Movie Review: ‘All Eyez on Me’

Director: Benny Boom

Cast: Demetrius Shipp, Jr., Danai Gurira, Annie Ilonzeh, Jamal Woolard, Kat Graham, Dominic L. Santana

Plot: Tupac Shakur was born to a Black Panther and grew up seeing the abuse of power by authority figures on the streets. Upon growing up he became a superstar rapper seeking to spread the truth about the African American experience.

Review: Going into this film I knew nothing about Tupac Shakur beyond his reputation as a musical icon. Upon leaving the cinema I certainly knew plenty of facts about the man but may not have a clear grasp on why he’s an revered as he is.


This is a long film, clocking in at about two and a half hours, and it never hangs onto a single thread. We begin with a decent enough framing device of Tupac (Shipp, Jr.) being interviewed whilst in prison and it would appear as though the movie is going to follow Tupac reflecting on key moments of his life. Then two thirds of the way through the film this structure gets dropped and the rest precedes in a more conventional manner. It certainly contributes to the feeling that this is three episodes of a mini-series stitched together. We have a sequence about his childhood, his rise to fame and notoriety and finally his time working with Death Row records. None of them particularly inform each other and many characters only exist in one part of the story.

The most interesting part of the story occurs in the final hour when Tupac is working with Death Row. It’s here that he gained his greatest success as an artist, we see a romantic interest develop and Tupac has his morals challenged. This could have been the main focus of the movie instead of coming at the end of a 90 minutes set up. The finale leaves the experience feeling a bit hollow, as the film is careful not to implicate anyone in being involved with Tupac’s death or what happened to the other people involved in his life.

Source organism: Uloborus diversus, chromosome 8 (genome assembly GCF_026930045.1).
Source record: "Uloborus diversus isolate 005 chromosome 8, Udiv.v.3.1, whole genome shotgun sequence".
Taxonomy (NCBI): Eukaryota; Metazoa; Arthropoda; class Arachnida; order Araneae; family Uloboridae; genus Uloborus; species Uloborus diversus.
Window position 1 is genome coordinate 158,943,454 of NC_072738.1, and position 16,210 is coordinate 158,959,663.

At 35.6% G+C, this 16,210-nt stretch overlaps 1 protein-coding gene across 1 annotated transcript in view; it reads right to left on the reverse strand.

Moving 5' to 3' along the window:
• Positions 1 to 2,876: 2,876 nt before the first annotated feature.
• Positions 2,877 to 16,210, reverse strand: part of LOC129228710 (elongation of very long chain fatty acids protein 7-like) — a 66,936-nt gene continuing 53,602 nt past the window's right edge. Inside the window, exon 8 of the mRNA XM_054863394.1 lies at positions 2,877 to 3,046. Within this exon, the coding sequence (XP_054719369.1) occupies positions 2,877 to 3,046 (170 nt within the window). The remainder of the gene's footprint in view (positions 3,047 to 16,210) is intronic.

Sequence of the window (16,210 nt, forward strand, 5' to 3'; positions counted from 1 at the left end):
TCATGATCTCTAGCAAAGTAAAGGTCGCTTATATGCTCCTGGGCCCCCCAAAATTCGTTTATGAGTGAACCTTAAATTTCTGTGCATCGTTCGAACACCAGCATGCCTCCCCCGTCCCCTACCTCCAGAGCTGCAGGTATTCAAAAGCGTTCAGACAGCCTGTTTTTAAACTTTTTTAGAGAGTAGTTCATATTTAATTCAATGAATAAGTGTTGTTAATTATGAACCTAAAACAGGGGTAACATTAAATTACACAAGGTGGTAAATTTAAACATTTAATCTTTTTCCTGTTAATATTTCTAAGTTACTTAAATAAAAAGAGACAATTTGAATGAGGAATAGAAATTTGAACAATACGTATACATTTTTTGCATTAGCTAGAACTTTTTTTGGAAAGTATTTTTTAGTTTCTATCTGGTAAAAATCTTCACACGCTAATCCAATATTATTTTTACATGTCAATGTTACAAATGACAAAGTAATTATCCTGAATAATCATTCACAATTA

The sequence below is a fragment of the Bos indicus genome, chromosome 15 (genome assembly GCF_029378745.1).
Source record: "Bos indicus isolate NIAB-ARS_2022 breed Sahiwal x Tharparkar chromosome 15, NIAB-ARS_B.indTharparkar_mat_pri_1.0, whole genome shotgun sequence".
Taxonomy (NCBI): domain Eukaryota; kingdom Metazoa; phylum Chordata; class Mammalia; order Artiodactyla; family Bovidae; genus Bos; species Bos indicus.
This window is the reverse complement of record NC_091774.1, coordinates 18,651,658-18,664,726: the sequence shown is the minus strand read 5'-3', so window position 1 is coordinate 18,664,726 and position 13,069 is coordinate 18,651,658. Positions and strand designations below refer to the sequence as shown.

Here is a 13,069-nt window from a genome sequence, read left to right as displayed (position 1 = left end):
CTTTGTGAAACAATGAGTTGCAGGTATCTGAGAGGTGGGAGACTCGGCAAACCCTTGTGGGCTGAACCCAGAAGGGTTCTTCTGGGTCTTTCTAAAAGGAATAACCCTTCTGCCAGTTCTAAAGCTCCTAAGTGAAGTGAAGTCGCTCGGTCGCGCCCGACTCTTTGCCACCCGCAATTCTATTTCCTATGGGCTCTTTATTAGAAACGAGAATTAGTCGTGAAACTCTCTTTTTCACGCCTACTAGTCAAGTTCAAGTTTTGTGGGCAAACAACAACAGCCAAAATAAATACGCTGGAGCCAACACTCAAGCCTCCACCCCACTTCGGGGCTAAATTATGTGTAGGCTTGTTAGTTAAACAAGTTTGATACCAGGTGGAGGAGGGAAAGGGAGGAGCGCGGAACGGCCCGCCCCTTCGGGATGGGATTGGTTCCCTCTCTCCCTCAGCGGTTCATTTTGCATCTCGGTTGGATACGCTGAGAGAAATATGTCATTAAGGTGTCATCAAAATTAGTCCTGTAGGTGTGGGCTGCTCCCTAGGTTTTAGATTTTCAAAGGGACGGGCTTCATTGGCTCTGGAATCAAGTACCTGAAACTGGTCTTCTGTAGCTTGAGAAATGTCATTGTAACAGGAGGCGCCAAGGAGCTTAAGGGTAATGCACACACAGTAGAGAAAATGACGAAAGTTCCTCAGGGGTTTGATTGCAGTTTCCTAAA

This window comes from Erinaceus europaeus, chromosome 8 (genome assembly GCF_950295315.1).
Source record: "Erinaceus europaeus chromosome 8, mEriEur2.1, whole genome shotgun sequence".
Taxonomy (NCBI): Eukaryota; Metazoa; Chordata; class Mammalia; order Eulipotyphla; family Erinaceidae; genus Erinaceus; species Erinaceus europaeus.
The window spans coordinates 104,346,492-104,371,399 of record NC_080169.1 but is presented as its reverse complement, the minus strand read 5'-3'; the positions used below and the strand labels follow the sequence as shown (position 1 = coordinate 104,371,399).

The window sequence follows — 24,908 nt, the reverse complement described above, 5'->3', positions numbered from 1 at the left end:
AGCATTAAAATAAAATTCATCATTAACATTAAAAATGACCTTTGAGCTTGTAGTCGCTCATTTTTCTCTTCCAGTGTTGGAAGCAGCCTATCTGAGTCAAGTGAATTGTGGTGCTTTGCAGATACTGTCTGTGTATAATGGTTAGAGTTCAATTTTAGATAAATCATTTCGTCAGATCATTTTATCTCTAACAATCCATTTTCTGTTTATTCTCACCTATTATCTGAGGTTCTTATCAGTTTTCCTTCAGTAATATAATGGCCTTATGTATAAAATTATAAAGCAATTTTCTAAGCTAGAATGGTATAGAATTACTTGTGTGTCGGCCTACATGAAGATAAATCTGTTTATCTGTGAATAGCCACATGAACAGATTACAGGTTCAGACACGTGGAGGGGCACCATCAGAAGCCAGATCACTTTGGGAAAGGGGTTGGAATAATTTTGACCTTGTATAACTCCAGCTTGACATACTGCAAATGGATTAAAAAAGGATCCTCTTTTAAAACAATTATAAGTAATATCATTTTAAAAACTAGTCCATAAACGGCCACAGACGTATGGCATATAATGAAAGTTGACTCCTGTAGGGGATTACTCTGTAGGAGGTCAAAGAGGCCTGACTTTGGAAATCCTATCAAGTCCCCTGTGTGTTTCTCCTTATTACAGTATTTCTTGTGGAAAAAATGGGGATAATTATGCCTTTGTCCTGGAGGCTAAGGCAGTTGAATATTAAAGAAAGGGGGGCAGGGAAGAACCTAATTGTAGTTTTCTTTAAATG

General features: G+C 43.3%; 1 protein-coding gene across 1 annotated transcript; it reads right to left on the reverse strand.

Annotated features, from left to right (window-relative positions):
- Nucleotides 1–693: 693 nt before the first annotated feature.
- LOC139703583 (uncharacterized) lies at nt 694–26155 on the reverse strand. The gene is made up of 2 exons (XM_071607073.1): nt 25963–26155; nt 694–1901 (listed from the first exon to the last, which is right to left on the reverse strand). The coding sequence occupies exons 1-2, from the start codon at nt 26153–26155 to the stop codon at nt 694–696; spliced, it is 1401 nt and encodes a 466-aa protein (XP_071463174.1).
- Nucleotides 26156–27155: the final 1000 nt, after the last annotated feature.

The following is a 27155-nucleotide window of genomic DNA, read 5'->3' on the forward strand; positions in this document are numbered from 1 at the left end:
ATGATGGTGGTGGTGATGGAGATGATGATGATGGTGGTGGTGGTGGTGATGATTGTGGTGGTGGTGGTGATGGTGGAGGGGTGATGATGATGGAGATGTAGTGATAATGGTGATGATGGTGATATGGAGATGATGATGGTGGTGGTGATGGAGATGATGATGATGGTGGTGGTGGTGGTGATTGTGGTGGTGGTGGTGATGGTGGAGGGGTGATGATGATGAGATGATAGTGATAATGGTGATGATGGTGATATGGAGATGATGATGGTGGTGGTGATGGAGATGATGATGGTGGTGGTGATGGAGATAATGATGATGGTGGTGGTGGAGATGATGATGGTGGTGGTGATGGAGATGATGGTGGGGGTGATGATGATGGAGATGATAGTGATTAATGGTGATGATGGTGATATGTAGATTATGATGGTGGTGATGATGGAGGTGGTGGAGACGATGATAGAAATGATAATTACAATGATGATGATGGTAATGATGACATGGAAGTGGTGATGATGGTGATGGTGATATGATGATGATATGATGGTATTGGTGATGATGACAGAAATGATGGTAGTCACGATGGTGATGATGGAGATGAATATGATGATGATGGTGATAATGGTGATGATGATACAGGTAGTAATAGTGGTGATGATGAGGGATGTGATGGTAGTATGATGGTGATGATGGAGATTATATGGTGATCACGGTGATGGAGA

Shipp, Jr., is solid in the lead role. It’s never easy taking on the persona of such a well-known and respected public figure. He never quite captures the energy of Tupac on stage but he’s good enough to carry the film. Most of the supporting cast are decent enough, even if they only get a slice of screen time each.


As a newcomer learning about the life of Tupac this was a pretty interesting story, but it may have been let down by the format. As we said before, it’s a long film to get through and director Boom doesn’t really pin down a clear story in the same way the inevitable comparison to Straight Outta Compton managed. Perhaps as a mini-series they could have fleshed out the characters and left a better impression.

Rating: SIX out of TEN

all eyez on me